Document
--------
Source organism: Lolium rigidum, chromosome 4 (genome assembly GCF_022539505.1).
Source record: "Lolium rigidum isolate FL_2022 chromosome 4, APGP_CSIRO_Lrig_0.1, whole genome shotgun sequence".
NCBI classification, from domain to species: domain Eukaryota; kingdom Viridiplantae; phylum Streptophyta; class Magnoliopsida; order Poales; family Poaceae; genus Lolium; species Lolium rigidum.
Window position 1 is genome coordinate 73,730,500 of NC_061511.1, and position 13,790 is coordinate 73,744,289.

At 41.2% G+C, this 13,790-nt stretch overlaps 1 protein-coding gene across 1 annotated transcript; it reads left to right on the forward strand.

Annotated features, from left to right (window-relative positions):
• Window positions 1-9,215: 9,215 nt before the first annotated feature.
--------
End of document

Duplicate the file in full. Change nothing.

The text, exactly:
Source organism: Lolium rigidum, chromosome 4 (genome assembly GCF_022539505.1).
Source record: "Lolium rigidum isolate FL_2022 chromosome 4, APGP_CSIRO_Lrig_0.1, whole genome shotgun sequence".
NCBI classification, from domain to species: domain Eukaryota; kingdom Viridiplantae; phylum Streptophyta; class Magnoliopsida; order Poales; family Poaceae; genus Lolium; species Lolium rigidum.
Window position 1 is genome coordinate 73,730,500 of NC_061511.1, and position 13,790 is coordinate 73,744,289.

At 41.2% G+C, this 13,790-nt stretch overlaps 1 protein-coding gene across 1 annotated transcript; it reads left to right on the forward strand.

Annotated features, from left to right (window-relative positions):
• Window positions 1-9,215: 9,215 nt before the first annotated feature.